In a move described by Catholic leaders as startling, a legislative committee approved regulations defining domestic partnerships Jan. 10.
The regulations were approved by the Joint Committee on Administrative, Executive and Legislative Review during a brief hearing in Annapolis.
The Maryland Catholic Conference (MCC), the church’s lobbying arm, opposed the regulations at the hearing and no advocates of same-sex marriage testified. The impetus came from the Maryland Insurance Administration, which had drafted the emergency regulations in response to legislation approved last year that required insurance companies to offer coverage to domestic partners if an employee requests it.
The regulations define domestic partners as adults 18 and older who have been in a committed relationship for more than six months and live together. The regulations were approved by the Joint Committee on Administrative, Executive and Legislative Review, 12-4, and because they are emergency regulations, they are automatically in effect for the next 180 days.
Mary Ellen Russell, MCC deputy director for education and family life, urged the committee to reject the regulations, saying, “Our reasons for urging the committee to take this action are simple: the responsibility for codifying a legal definition of domestic partnerships does not belong to this committee, to the Maryland Insurance Administration, or to the regulatory process. It properly belongs to the legislature, who last year rejected such a definition when considering the legislation that has prompted these proposed regulations.”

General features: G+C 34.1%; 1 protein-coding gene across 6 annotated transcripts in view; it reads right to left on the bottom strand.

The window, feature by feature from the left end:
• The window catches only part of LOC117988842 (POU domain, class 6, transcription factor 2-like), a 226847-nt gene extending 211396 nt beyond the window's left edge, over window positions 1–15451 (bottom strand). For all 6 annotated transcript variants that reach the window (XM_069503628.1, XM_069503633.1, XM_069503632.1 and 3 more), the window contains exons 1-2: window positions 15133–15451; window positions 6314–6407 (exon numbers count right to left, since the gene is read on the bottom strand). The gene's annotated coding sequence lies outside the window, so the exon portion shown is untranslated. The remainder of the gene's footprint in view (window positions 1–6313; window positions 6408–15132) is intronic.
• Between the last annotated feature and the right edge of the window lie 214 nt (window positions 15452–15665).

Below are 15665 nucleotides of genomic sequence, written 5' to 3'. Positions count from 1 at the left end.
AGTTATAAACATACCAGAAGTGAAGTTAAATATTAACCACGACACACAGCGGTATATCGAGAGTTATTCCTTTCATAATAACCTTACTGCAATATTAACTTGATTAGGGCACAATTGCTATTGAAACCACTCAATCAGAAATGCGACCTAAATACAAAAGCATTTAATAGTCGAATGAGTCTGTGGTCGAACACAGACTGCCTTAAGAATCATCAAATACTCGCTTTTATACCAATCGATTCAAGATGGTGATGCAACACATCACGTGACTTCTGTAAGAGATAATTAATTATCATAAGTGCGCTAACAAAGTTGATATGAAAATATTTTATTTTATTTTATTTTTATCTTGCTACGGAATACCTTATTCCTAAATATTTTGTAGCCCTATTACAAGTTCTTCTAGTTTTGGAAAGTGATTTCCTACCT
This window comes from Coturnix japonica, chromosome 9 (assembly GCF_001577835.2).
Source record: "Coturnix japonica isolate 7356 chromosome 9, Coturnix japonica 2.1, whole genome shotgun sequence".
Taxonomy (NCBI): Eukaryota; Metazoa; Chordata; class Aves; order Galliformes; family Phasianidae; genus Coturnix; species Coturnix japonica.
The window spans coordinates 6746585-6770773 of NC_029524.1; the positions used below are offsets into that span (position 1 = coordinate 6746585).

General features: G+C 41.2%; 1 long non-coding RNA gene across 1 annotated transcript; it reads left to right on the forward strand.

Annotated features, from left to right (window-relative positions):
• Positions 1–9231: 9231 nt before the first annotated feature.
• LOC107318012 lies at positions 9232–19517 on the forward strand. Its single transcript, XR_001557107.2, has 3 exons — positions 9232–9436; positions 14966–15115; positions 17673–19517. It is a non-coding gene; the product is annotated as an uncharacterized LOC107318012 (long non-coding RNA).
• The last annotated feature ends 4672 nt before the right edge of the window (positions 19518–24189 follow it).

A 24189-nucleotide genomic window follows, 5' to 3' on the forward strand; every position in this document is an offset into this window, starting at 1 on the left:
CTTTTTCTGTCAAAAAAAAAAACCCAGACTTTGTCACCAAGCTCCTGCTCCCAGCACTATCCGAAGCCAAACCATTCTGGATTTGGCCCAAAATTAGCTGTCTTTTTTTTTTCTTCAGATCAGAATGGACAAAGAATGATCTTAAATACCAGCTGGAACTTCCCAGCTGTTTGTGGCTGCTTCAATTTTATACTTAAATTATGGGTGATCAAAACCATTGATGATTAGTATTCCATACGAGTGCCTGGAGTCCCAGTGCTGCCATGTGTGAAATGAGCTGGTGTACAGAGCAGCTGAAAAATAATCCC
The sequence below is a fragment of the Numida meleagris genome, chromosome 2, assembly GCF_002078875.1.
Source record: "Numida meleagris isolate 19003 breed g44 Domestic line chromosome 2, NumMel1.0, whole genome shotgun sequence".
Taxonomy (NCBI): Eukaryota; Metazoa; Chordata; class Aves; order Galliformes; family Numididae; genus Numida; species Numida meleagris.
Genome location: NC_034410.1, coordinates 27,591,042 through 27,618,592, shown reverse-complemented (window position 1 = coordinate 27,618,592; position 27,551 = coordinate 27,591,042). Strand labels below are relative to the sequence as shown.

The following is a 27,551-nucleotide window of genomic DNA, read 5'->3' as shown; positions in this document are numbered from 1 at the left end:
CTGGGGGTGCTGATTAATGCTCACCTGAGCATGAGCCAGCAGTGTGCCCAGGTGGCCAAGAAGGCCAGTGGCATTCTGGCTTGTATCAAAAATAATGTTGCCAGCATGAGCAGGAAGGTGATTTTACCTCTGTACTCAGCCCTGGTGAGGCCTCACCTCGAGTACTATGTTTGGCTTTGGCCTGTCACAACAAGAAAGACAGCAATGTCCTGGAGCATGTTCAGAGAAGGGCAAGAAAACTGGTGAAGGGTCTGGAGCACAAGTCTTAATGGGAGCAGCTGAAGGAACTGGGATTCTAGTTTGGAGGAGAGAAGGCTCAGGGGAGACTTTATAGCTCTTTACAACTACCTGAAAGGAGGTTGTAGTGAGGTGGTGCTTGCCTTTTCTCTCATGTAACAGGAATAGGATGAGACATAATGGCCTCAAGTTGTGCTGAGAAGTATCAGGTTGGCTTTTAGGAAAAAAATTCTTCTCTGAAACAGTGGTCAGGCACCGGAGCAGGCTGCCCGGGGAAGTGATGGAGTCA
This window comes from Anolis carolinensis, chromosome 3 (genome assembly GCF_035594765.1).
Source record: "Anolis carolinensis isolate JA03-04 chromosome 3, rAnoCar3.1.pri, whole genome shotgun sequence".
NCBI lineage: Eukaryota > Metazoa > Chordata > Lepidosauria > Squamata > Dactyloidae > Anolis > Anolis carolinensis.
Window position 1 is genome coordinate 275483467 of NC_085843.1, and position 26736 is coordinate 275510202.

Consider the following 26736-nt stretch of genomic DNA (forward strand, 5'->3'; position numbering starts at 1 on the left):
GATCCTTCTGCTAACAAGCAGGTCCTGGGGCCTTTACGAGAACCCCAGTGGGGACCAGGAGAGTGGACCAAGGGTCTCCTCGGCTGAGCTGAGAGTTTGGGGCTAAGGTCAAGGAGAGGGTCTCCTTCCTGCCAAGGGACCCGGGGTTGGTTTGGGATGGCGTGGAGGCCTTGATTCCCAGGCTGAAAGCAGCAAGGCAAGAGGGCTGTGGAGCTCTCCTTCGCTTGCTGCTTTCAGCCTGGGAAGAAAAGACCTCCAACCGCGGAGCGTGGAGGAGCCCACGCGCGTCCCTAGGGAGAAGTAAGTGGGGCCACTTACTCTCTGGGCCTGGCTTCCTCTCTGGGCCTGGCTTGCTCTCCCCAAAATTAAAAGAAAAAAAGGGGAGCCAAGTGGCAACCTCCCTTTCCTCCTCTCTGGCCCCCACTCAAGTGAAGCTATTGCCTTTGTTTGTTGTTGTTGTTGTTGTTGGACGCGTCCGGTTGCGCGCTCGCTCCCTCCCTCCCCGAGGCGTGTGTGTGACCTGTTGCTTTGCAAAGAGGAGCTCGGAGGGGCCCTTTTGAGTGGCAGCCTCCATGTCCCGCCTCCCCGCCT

Normally a law is passed first, and then the agencies involved will promulgate regulations as to how the law should be implemented, Ms. Russell told The Catholic Review.
“This is regulations before the law,” she said. “This is a huge abrogation of the democratic process. It’s a real outrage.”
Karen Barrow, director of public affairs for the insurance commission, said, “We were implementing a statue passed in the last general assembly … as part of that we needed to promulgate that regulation.”
The MCC immediately drafted letters to the Senate president and House speaker to voice grave concerns over the manner in which domestic partnerships were approved. The letter said: “We have no argument with the legislation passed last year which, according to the Maryland Insurance Administration, has prompted the need for regulations. Our contention is that the regulations proposed by the Insurance Administration go beyond the scope of that charge, and should not have been approved by the committee. The statute does not, and should not, specifically require that a legal definition of ‘domestic partnerships’ be created in regulation … It is not the responsibility of the Maryland Insurance Administration to settle issues that have not been resolved by the legislature. We urge you – as the House of Delegate’s principle sentinel of legislative prerogative – to insist that the lawmaking role of the General Assembly is not circumvented and thereby abused.” The letter was signed by Richard J. Dowling, executive director of the MCC.
Said Ms. Russell: “If the legislature chose to be silent on the legal definition of domestic partnerships, surely the Insurance Administration should not assume that task.”